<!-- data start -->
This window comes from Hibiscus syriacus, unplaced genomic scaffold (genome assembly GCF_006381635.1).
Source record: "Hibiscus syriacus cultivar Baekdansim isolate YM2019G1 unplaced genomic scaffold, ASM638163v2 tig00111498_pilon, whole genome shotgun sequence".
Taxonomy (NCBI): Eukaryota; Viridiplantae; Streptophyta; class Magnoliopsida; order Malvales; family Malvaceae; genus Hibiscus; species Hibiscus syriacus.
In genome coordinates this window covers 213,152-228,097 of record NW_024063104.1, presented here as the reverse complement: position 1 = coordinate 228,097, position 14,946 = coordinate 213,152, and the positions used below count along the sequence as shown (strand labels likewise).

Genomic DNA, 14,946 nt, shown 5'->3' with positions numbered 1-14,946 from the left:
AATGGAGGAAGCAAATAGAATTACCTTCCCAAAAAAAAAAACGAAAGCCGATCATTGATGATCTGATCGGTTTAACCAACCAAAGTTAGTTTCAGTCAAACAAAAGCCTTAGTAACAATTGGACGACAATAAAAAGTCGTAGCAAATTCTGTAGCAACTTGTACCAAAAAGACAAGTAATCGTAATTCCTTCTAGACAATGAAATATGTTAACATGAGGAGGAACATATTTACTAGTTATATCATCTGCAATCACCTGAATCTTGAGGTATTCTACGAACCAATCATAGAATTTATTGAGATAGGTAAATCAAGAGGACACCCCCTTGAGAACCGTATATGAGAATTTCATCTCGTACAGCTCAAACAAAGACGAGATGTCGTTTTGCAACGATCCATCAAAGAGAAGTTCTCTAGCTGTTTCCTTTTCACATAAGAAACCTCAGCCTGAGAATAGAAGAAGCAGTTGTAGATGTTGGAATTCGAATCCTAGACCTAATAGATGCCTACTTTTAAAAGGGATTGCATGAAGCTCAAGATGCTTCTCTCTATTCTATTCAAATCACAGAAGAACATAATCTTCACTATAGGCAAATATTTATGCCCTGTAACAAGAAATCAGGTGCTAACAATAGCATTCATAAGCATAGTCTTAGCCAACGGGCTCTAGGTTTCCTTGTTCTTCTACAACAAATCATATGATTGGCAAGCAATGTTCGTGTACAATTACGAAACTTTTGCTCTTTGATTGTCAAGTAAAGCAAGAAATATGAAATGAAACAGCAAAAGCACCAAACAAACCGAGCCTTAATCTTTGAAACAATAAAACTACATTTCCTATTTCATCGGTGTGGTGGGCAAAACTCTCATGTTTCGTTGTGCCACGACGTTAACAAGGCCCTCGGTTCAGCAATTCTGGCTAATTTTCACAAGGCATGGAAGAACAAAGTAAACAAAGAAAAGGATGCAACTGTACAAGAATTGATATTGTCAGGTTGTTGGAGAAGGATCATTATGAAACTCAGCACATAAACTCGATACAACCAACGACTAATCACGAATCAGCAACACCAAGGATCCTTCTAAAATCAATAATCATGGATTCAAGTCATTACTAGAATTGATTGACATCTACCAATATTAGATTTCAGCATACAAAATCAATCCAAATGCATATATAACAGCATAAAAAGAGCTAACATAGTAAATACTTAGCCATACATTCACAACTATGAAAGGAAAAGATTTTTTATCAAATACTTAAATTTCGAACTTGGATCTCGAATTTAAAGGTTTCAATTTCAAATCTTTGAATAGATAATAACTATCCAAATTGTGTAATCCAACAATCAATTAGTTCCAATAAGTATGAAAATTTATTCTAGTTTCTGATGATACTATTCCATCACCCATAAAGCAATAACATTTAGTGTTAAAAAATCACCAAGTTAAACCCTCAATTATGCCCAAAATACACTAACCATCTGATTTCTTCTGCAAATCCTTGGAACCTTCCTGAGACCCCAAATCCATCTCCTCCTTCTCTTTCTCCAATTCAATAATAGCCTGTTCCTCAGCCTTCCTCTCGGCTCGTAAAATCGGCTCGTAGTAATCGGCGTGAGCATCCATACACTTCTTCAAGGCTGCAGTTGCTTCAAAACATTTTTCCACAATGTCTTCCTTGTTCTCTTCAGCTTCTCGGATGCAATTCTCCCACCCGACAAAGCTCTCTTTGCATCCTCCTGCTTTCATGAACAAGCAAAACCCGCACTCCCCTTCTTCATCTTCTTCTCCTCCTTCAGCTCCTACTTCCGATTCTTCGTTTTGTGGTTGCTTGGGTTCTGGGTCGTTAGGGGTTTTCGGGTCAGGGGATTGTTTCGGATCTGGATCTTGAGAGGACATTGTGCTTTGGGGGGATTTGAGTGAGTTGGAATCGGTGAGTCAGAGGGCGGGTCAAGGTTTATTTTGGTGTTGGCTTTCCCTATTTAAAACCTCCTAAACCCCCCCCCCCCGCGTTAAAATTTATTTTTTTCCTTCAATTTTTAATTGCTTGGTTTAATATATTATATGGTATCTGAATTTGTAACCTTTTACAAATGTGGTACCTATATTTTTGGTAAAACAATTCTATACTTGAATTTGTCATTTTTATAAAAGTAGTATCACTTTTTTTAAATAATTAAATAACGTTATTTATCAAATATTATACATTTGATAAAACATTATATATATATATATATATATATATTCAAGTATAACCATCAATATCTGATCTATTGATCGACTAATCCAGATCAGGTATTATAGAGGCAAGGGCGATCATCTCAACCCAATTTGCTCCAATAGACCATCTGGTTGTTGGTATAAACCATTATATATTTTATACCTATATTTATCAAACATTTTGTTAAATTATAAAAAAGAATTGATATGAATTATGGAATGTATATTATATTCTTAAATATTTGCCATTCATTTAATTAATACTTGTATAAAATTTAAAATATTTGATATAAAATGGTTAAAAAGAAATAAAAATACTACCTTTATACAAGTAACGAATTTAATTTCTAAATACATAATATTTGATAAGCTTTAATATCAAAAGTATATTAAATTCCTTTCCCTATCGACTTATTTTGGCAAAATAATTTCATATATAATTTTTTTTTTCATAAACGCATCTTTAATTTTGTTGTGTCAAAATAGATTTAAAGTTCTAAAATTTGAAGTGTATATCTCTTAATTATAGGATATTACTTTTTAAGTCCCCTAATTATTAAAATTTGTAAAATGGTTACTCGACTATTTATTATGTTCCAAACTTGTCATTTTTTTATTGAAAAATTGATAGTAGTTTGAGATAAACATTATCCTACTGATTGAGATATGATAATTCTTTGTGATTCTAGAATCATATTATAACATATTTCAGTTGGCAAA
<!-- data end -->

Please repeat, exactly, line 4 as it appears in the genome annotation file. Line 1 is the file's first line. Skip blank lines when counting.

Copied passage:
In genome coordinates this window covers 213,152-228,097 of record NW_024063104.1, presented here as the reverse complement: position 1 = coordinate 228,097, position 14,946 = coordinate 213,152, and the positions used below count along the sequence as shown (strand labels likewise).